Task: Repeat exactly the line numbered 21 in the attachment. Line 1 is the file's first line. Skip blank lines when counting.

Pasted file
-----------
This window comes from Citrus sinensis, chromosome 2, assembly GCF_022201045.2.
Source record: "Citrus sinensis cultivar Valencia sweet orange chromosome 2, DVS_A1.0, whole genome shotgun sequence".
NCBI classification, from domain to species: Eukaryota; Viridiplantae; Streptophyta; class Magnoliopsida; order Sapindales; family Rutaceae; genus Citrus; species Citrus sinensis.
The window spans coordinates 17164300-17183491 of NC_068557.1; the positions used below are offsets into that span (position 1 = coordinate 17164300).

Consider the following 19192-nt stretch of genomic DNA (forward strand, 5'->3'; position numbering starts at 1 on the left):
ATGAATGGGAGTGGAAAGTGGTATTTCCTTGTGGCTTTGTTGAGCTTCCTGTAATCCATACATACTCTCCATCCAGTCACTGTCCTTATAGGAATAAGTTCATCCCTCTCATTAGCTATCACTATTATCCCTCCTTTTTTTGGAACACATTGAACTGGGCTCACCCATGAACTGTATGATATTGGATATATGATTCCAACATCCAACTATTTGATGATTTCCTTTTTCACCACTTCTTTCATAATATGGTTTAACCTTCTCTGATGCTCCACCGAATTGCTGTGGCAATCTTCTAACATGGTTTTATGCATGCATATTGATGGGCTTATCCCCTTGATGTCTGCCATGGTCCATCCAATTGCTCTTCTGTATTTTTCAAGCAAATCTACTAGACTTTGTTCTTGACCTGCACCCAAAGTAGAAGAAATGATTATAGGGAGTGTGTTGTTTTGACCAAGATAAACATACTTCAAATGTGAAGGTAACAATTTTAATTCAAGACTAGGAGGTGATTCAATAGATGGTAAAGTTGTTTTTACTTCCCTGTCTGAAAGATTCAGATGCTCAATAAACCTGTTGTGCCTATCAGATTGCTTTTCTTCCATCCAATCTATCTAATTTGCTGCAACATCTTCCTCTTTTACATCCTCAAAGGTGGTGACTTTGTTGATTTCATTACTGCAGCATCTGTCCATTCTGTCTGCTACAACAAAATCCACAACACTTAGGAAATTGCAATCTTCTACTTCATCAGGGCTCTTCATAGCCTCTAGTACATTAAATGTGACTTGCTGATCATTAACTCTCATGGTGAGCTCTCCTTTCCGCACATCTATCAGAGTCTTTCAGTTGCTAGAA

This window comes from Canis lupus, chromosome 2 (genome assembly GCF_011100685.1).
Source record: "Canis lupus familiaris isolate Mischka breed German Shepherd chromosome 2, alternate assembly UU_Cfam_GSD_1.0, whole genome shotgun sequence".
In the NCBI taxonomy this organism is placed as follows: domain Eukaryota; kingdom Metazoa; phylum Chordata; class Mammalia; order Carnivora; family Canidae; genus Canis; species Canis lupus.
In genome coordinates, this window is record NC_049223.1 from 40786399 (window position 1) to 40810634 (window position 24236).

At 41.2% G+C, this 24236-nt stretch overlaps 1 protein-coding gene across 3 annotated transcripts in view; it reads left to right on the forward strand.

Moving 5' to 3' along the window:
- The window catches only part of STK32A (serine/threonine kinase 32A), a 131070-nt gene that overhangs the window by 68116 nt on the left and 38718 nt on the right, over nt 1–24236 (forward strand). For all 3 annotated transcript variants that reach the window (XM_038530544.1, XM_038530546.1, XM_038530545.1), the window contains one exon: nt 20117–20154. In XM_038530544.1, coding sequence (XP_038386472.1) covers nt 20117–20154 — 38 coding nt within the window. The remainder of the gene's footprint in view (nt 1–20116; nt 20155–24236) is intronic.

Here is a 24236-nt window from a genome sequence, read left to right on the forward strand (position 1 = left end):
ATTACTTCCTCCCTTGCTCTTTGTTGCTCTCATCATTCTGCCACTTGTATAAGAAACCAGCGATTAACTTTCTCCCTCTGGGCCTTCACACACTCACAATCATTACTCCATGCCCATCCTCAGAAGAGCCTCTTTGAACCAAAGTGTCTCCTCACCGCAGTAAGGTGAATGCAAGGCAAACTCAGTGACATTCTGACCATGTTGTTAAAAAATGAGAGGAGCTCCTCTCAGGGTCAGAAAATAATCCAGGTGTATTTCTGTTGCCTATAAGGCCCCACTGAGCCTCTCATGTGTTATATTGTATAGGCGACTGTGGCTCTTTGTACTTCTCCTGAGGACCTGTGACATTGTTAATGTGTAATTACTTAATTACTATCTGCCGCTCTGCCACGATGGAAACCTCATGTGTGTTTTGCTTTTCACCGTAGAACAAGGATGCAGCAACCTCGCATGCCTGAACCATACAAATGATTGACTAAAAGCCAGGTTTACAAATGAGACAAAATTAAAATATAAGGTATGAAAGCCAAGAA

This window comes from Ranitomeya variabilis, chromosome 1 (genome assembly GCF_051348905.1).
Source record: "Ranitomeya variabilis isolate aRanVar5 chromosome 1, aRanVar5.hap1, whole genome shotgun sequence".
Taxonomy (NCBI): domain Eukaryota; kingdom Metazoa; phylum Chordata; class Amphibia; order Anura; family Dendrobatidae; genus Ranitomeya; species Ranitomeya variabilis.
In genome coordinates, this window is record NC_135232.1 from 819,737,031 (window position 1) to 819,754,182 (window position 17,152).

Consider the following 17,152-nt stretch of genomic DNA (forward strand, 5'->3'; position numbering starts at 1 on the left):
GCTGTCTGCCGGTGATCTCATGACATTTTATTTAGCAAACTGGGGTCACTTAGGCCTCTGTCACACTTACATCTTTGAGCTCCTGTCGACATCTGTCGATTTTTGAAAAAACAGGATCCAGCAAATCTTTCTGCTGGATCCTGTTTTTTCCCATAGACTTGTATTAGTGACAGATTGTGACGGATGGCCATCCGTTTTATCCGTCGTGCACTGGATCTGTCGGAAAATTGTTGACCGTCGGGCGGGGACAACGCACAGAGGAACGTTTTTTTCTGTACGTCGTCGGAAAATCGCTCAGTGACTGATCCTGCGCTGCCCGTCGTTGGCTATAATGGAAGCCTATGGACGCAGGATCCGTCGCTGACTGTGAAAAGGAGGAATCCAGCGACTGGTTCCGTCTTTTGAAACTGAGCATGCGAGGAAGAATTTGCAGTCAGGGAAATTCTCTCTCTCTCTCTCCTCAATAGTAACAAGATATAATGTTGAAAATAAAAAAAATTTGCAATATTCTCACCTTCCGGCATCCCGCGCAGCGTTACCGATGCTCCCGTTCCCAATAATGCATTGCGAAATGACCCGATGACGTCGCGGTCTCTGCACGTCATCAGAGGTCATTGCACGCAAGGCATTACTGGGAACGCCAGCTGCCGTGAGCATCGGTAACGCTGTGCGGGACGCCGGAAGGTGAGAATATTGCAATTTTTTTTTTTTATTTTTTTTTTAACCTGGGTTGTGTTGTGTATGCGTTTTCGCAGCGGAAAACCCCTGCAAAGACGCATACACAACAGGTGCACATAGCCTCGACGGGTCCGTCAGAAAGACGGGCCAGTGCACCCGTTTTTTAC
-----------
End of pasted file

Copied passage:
GCTGTCTGCCGGTGATCTCATGACATTTTATTTAGCAAACTGGGGTCACTTAGGCCTCTGTCACACTTACATCTTTGAGCTCCTGTCGACATCTGTCGATTTTTGAAAAAACAGGATCCAGCAAATCTTTCTGCTGGATCCTGTTTTTTCCCATAGACTTGTATTAGTGACAGATTGTGACGGATGGCCATCCGTTTTATCCGTCGTGCACTGGATCTGTCGGAAAATTGTTGACCGTCGGGCGGGGACAACGCACAGAGGAACGTTTTTTTCTGTACGTCGTCGGAAAATCGCTCAGTGACTGATCCTGCGCTGCCCGTCGTTGGCTATAATGGAAGCCTATGGACGCAGGATCCGTCGCTGACTGTGAAAAGGAGGAATCCAGCGACTGGTTCCGTCTTTTGAAACTGAGCATGCGAGGAAGAATTTGCAGTCAGGGAAATTCTCTCTCTCTCTCTCCTCAATAGTAACAAGATATAATGTTGAAAATAAAAAAAATTTGCAATATTCTCACCTTCCGGCATCCCGCGCAGCGTTACCGATGCTCCCGTTCCCAATAATGCATTGCGAAATGACCCGATGACGTCGCGGTCTCTGCACGTCATCAGAGGTCATTGCACGCAAGGCATTACTGGGAACGCCAGCTGCCGTGAGCATCGGTAACGCTGTGCGGGACGCCGGAAGGTGAGAATATTGCAATTTTTTTTTTTTATTTTTTTTTTAACCTGGGTTGTGTTGTGTATGCGTTTTCGCAGCGGAAAACCCCTGCAAAGACGCATACACAACAGGTGCACATAGCCTCGACGGGTCCGTCAGAAAGACGGGCCAGTGCACCCGTTTTTTAC